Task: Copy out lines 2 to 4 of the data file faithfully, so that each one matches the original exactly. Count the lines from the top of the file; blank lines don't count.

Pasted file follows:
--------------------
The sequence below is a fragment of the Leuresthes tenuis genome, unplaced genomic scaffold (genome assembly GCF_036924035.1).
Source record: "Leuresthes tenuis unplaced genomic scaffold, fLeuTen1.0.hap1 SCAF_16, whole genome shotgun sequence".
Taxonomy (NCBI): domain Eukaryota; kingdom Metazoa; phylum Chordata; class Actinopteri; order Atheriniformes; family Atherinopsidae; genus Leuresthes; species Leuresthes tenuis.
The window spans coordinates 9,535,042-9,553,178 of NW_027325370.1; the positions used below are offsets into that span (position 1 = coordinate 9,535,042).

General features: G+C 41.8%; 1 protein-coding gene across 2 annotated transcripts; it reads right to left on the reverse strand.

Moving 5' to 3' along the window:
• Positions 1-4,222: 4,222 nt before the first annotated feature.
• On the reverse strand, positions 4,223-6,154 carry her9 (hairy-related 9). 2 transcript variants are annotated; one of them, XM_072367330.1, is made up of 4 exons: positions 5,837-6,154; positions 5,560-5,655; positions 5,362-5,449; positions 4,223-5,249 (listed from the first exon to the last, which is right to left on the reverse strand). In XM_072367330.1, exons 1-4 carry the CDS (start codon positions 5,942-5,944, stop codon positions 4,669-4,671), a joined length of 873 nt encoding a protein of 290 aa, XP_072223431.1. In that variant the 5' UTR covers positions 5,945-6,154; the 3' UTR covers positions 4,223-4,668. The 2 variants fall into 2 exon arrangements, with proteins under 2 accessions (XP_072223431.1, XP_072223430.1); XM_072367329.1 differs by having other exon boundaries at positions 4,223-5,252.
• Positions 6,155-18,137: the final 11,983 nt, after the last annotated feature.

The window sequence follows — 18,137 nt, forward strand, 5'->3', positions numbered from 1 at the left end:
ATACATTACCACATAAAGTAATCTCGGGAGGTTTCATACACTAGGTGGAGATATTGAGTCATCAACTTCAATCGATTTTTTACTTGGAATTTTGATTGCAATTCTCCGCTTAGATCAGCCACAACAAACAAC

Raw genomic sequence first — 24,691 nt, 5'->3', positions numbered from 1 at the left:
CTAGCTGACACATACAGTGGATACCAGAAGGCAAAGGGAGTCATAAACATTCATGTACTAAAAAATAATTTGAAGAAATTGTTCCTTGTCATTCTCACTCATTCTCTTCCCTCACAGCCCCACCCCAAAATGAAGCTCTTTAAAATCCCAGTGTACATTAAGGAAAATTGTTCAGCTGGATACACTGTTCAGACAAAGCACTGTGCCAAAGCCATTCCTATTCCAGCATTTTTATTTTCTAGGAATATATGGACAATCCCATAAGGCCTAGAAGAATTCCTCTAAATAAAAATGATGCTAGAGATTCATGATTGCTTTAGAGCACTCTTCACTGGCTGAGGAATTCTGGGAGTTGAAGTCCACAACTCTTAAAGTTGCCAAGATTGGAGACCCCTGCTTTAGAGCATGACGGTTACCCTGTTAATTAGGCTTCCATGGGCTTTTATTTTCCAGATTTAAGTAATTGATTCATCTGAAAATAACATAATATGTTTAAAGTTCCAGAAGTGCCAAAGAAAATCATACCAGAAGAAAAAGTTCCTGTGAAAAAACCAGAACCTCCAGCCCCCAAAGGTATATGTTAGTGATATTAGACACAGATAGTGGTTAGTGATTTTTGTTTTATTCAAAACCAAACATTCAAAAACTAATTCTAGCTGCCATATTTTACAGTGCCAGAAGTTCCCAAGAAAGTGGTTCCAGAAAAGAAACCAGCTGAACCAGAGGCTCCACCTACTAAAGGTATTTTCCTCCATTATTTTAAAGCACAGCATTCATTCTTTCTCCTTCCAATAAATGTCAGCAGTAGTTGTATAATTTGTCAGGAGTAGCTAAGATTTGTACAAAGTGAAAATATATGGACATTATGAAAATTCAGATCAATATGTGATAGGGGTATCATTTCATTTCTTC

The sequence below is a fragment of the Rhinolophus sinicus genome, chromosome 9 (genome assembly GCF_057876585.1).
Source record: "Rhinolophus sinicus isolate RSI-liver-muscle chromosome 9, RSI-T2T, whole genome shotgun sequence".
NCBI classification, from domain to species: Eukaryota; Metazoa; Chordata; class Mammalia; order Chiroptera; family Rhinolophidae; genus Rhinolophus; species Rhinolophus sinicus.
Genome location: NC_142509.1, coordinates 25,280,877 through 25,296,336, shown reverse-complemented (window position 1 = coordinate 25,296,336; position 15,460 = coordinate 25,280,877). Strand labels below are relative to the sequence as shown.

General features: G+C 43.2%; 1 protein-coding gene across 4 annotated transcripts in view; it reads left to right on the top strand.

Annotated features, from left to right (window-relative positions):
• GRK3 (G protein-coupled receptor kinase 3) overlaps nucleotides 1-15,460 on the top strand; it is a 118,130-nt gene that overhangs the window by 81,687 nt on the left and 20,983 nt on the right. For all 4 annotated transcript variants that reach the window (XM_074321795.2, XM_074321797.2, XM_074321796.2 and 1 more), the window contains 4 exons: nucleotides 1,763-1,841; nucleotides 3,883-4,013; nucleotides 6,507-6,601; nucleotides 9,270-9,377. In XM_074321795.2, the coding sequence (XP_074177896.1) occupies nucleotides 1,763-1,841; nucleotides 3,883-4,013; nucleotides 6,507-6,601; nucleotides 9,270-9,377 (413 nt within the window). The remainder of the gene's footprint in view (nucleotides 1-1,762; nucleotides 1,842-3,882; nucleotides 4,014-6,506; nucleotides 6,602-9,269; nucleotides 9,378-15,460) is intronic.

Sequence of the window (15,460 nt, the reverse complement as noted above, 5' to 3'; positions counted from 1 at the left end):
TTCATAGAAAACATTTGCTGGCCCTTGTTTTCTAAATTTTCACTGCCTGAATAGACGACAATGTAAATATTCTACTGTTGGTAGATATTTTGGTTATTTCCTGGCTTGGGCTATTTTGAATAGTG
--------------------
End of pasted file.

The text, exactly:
Source record: "Leuresthes tenuis unplaced genomic scaffold, fLeuTen1.0.hap1 SCAF_16, whole genome shotgun sequence".
Taxonomy (NCBI): domain Eukaryota; kingdom Metazoa; phylum Chordata; class Actinopteri; order Atheriniformes; family Atherinopsidae; genus Leuresthes; species Leuresthes tenuis.
The window spans coordinates 9,535,042-9,553,178 of NW_027325370.1; the positions used below are offsets into that span (position 1 = coordinate 9,535,042).